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What Satisfied Customers Are Saying

Great chairs for the price...
By ShoeGalNY from Albany, NY on 7/24/2015
I was afraid they were going to be really cheaply made for the price I paid, but I was pleasantly surprised. Really nice set and were really easy to assemble. As a majority of the reviews state, the holes for the chair arms were WAY off and I had to drill new holes to attached. But, other than that, am very happy with this purchase. Very comfortable chairs and love the pull out foot stools. Will need to put some weather protectant on them...but look forward to many nights relaxing under the stars in my new adirondack chairs!
Unpack and Use!
By Nancy from Nashville, TN on 7/24/2015
Great for outdoors by the pool or on the patio. Use right out of the box.
We love these chairs!
By Annie from OMAHA, NE on 7/22/2015
This is the 9th one that we have purchased! They look awesome around our firepit. Very colorful and comfortable - I HIGHLY recommend!!! We do store them in our shed to protect them from our Chicago winters.
great product
By Kathleen from OMAHA, NE on 7/22/2015
we love our Adirondack chairs, beautiful stain color and the product was just as described. Packaged really well with good instructions. I highly recommend this product
Love them!
By Saige from OAKVILLE, CT on 7/21/2015
The adirondack chair cushions are a great color and very comfortable. Should have ordered them a long time ago.
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History of Adirondack Chairs

There is a little town on the edge of Lake Champlain, by the Adirondack Mountains, called Westport. The first Adirondack chairs were named after this town - Westport Chairs. In Blue Mountain Lake, New York, the Adirondack Museum proudly preserves the Adirondack chair's interesting history.


Trial and Error
Each summer in Westport, New York, a man named Thomas Lee enjoyed time with his large family. Stony Sides, the home this family occupied, had a shortage of patio furniture and Lee felt he could not find relaxation. In 1903, Thomas Lee began nailing boards together in his front lawn, crafting new chair designs for his 22-member family to sample. History proves that with all of this feedback, Lee created a unique new chair with a slanted seat and well-recognized spacious armrests. Lee's family whole-heartedly approved.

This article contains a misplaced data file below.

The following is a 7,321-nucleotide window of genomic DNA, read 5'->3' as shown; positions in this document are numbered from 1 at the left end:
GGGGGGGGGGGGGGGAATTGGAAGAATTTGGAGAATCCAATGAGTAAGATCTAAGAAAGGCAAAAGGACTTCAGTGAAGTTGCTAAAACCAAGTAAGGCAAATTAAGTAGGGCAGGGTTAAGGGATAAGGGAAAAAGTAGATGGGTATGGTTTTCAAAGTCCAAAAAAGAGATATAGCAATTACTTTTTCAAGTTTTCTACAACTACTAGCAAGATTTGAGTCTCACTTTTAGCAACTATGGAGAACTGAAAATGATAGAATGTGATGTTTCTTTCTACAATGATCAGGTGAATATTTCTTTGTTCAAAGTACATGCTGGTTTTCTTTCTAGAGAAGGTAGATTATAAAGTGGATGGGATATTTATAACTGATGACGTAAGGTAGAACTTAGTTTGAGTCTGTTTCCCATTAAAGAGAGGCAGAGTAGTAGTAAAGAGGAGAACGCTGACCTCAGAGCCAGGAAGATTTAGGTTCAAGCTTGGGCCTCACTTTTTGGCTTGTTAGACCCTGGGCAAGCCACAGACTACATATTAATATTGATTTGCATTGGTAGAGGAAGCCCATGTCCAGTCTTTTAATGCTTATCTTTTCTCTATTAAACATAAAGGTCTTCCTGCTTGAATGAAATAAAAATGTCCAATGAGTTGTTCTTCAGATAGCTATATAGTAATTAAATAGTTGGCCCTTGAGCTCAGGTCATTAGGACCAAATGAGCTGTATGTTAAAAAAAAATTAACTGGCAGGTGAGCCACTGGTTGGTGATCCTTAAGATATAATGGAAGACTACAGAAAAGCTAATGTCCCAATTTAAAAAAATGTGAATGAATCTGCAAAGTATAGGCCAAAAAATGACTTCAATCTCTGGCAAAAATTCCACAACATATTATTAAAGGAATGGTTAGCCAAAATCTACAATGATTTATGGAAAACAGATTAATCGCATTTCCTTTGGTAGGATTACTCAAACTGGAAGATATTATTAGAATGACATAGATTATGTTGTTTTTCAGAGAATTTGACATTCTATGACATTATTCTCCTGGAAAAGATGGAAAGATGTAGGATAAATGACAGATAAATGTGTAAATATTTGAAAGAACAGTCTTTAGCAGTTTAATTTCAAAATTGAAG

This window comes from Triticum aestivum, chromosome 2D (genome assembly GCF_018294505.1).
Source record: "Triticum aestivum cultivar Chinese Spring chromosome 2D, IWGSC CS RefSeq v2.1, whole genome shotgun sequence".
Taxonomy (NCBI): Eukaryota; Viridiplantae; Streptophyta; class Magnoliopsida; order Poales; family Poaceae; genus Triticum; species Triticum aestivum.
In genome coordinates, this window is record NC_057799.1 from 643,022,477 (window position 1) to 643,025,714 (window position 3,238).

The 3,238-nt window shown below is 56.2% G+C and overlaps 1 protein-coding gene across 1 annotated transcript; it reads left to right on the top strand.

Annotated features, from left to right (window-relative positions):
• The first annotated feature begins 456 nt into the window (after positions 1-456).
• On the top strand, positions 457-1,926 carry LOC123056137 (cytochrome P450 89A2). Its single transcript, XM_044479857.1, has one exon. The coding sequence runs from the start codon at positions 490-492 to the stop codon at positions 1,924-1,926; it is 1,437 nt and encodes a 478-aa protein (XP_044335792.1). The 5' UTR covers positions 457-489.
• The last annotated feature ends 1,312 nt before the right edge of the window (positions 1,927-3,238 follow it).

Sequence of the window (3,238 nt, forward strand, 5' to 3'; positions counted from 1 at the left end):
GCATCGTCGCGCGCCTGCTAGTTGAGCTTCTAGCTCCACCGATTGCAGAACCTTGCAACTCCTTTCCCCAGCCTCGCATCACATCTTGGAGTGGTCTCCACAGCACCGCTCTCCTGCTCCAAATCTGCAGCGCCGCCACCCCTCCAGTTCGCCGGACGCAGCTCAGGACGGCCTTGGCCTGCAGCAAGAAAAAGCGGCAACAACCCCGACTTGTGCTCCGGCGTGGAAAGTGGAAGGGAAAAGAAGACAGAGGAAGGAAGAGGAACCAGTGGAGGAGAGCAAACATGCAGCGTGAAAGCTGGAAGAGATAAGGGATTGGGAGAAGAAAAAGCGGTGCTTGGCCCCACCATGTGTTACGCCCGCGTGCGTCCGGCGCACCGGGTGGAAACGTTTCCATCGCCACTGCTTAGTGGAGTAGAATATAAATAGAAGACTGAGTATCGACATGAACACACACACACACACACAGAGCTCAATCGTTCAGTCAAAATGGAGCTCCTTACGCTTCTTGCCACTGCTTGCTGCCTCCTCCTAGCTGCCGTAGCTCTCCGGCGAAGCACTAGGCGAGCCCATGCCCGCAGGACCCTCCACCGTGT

Harry Bunnell
Thomas Lee knew a carpenter who owned a modest shop in town. Lee showed his new creation to the carpenter, Harry Bunnell. Bunnell predicted that the yearly residents flocking to the region during the summer would really appreciate Lee's chair. Although Lee originally intended the Adirondack chairs to make his family's summer stay at Stony Sides more pleasant, Bunnell saw the potential for great profit. In 1904, Bunnell requested a patent, calling the Adirondack chair the Westport chair. In the summer of 1905, and without Lee's knowledge, Harry Bunnell secured the patent for what would become one of the most recognized outdoor furniture pieces ever.


Success
Harry Bunnell's Westport Adirondack chair became popular all around the region. Over a twenty year period, Bunnell experimented with some variations on the original, including child Adirondack chairs and tete-a-tetes. Bunnell's Adirondack chairs were made of hemlock, painted in either dark brown or green, and signed by the carpenter himself. Today, Bunnell's original chairs come at a hefty price, about $1,200 each (Bunnell sold them for around $4.00).